South turn…

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(>Pictures at the bottom!)

… Baja California Sur
We enjoyed La Paz to the full before heading further south. The agglomeration extended far into the nearby mountains. The houses became fewer and fewer, but the mountains of rubbish became bigger and bigger. Entire stretches of land were filled with rubbish or objects that had no further use were dumped in the countryside. It is a real shame that the local population disregard their wonderful landscape in this way.

After the Sierra de la Laguna, we reached the sea again and the first tourist hotspots. The range of leisure activities on offer here must be particularly attractive and the huge advertising posters outdid each other. Construction activity along the coast was also eating more and more into the landscape. Wonderful scenic spots are being paved over with villas and even the coastal path is being sacrificed in places for more building land. We were also repeatedly confronted with barbed wire or locked gates, even though a through route was marked on the map. We had to turn around several times and bump our way back several kilometres to the next possible path.

The Cabo Pulmo National Park, where you can dive wonderfully in the reef, is probably a small exception on this coast. A long time ago, the government stopped a major construction project here because the planned resort could not rule out the environmental impact on the national park. Today, however, construction is taking place both north and south of the national park as if there were no tomorrow. Beautiful villas and resorts are being conjured up, while the local population lives in shacks on the opposite side of the road – a stark and heartbreaking sight.

The whole thing continued around San José del Coba; huge holiday residences and resorts, green golf courses and other leisure facilities. A few streets away from the sea were mostly poor houses surrounded by rubbish and scrap cars. However, we took advantage of this “almost American” city for a shopping trip and almost felt like we were in the USA. There was hardly any shortage of products and the main customers were, like us, winter refugees from the cold north.

It was only a few kilometres to Coba San Lucas. In 2014, this town was pretty much devastated by a hurricane. Today, however, you can hardly tell that this town has been devastated and people celebrate every evening as if the next hurricane is about to hit the coast and suck the town in. In addition to the exuberant festivities, there is also a lot on offer at or on the sea. We were – how could it be otherwise – at the harbour at the wrong time and the rock arch lying outside in the sea was already submerged by the tide. 🙁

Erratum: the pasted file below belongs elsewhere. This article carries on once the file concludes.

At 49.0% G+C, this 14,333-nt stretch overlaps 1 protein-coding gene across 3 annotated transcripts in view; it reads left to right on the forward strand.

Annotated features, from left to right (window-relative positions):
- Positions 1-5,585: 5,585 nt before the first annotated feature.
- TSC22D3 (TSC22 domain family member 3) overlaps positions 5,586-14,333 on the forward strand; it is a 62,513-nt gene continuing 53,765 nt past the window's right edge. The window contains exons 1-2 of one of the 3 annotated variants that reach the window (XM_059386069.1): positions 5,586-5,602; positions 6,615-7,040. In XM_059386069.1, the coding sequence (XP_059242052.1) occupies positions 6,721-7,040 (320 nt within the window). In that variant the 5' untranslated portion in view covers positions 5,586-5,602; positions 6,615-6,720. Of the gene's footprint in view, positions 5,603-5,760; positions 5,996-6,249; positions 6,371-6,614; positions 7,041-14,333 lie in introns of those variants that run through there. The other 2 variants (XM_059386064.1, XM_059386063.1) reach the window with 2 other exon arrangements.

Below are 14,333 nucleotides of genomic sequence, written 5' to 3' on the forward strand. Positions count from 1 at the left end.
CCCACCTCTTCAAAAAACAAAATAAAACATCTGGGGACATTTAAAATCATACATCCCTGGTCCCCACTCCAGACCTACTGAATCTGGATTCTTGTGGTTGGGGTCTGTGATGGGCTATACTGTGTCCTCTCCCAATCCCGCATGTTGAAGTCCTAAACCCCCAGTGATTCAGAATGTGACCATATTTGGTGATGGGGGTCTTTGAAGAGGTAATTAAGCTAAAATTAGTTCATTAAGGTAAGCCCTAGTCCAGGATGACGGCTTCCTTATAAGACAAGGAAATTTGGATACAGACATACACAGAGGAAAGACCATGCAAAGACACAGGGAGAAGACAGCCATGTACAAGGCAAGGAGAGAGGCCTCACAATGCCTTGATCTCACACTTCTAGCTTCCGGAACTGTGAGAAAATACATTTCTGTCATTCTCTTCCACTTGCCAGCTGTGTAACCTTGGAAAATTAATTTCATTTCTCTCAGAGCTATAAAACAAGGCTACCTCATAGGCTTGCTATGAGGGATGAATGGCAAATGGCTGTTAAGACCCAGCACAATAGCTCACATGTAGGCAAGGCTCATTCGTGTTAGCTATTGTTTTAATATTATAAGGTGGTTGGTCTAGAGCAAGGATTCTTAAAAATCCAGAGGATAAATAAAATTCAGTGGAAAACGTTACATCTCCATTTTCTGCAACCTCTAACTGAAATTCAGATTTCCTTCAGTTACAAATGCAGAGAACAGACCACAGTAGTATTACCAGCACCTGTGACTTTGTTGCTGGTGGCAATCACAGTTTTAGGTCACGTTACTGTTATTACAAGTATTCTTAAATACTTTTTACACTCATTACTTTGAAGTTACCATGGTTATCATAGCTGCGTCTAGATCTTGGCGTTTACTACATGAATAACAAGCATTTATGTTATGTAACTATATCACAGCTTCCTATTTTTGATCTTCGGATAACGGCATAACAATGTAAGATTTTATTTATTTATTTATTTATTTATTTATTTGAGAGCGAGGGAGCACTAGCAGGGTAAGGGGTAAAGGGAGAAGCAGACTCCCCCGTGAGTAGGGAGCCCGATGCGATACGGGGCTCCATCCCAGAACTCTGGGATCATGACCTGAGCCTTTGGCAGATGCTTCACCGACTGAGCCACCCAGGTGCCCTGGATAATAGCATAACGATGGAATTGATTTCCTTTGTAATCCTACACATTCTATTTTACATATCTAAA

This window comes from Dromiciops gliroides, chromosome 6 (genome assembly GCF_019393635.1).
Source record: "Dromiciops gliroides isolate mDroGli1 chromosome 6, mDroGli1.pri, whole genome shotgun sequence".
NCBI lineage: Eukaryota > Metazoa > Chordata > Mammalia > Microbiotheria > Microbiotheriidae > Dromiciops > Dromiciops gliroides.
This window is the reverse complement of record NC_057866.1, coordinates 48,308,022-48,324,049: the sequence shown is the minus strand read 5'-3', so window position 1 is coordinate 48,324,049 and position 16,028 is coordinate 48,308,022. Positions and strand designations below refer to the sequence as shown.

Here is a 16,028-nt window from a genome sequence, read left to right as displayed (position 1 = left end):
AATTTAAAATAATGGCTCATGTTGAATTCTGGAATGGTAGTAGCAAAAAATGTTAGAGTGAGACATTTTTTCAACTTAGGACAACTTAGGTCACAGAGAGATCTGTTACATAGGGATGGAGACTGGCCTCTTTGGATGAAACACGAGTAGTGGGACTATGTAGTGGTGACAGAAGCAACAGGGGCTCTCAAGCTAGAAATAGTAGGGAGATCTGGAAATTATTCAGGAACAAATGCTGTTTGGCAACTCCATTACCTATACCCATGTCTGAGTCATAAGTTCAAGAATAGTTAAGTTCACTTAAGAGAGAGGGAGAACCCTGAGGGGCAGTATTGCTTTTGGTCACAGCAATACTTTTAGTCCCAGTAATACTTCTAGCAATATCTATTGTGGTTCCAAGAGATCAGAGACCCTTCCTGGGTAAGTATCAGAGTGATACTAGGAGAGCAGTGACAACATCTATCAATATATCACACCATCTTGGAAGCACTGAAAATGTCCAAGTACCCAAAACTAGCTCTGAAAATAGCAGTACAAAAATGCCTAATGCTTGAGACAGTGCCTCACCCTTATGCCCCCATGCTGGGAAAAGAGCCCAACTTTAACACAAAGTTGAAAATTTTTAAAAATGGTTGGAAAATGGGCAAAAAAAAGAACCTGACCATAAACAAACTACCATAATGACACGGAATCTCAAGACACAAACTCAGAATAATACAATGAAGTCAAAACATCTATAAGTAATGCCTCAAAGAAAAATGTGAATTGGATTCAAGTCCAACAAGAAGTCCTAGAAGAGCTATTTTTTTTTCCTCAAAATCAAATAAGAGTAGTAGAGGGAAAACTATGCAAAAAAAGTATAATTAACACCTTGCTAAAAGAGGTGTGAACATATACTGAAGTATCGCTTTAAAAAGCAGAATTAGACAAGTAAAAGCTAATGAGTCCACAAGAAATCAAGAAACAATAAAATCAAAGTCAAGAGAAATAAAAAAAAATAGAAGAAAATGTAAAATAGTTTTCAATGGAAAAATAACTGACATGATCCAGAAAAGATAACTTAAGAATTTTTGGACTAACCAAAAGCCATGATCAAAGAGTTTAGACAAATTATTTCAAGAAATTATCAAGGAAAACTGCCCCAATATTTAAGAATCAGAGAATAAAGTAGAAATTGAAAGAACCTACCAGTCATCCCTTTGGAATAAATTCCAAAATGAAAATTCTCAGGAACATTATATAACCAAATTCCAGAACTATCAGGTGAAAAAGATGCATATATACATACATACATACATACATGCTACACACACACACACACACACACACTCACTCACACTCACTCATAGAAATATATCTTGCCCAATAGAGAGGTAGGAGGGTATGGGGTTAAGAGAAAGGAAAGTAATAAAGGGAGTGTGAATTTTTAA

As we didn’t want to drink at a tequila party, we left the city the same day in a north-westerly direction out into the wide open countryside. We were unsuspectingly looking for a place to camp for the night at a spacious bay. But as soon as we stopped and started looking for an ideal spot, we were swarmed by a horde of ATVs and Quats. There are countless providers of such adventures on this extensive stretch of coast and they followed each other in single file at a dusty distance. Crazy; these tourists! Shaking our heads, we left the town and found a small campsite south of Todos Santos, which we had to ourselves for the night.

Todos Santos was somehow a surprise for us. In addition to the countless art galleries, we were surprised by the many brick houses. Sugar cane cultivation and the corresponding mills brought a lot of wealth to the once mouse-poor village until the enormous loss of groundwater put a stop to it all. Today, in addition to surfboards, art objects of all kinds are sold in countless galleries and perhaps this branch of business is more profitable than the sugar trade. But for us it was somehow too expensive and not a place to stay any longer.

From Todos Santos, we steered our campervan along the coast in a north-westerly direction and followed the sea behind the sand dune. We travelled through vast and almost deserted areas and saw dream beaches where there was hardly anyone. Of course, this route also had its pitfalls, such as deep quicksand, where our jeep dug in up to the rear axle and deeper. Shovelling was the order of the day! Or the abandoned salt mine, where we suddenly found ourselves at the closed factory gate from the inside…..